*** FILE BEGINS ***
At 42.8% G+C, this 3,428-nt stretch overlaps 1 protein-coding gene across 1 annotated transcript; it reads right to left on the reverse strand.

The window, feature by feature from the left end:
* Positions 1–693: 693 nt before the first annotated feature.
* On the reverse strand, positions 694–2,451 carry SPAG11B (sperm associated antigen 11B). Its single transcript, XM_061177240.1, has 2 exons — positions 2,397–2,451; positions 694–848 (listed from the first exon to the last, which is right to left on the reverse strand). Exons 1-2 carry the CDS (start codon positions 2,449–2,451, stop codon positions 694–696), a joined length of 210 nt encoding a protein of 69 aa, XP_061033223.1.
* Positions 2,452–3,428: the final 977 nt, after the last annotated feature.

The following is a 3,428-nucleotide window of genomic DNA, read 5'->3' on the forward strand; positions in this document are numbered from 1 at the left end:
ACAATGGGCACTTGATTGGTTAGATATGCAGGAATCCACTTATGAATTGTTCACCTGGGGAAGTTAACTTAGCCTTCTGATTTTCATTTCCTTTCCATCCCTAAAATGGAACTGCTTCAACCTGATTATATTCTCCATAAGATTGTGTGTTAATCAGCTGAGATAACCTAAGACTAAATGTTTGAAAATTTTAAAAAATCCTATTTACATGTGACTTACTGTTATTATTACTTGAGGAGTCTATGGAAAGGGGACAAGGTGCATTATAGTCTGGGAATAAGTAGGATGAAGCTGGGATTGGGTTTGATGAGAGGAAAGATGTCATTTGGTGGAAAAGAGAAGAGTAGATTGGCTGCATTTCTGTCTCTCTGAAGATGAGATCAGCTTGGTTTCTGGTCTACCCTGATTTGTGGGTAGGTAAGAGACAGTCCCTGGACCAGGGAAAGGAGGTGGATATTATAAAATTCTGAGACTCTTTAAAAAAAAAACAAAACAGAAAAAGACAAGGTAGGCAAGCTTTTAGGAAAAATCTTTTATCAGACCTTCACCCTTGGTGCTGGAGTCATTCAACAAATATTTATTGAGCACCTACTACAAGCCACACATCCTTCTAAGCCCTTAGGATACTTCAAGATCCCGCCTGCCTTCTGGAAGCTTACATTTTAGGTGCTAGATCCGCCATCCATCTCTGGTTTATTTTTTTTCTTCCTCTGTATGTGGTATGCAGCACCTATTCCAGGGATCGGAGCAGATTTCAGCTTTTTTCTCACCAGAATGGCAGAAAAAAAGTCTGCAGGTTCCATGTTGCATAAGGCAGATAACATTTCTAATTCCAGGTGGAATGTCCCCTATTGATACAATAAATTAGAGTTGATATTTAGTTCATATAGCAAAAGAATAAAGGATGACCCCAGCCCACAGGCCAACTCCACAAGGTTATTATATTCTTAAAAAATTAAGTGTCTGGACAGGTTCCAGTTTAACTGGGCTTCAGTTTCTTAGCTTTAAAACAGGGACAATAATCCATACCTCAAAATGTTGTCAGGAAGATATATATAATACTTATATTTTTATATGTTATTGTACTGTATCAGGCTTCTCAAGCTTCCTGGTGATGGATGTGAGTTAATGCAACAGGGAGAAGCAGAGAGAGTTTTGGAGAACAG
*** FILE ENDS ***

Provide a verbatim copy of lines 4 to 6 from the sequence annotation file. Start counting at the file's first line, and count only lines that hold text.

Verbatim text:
* On the reverse strand, positions 694–2,451 carry SPAG11B (sperm associated antigen 11B). Its single transcript, XM_061177240.1, has 2 exons — positions 2,397–2,451; positions 694–848 (listed from the first exon to the last, which is right to left on the reverse strand). Exons 1-2 carry the CDS (start codon positions 2,449–2,451, stop codon positions 694–696), a joined length of 210 nt encoding a protein of 69 aa, XP_061033223.1.
* Positions 2,452–3,428: the final 977 nt, after the last annotated feature.

The following is a 3,428-nucleotide window of genomic DNA, read 5'->3' on the forward strand; positions in this document are numbered from 1 at the left end: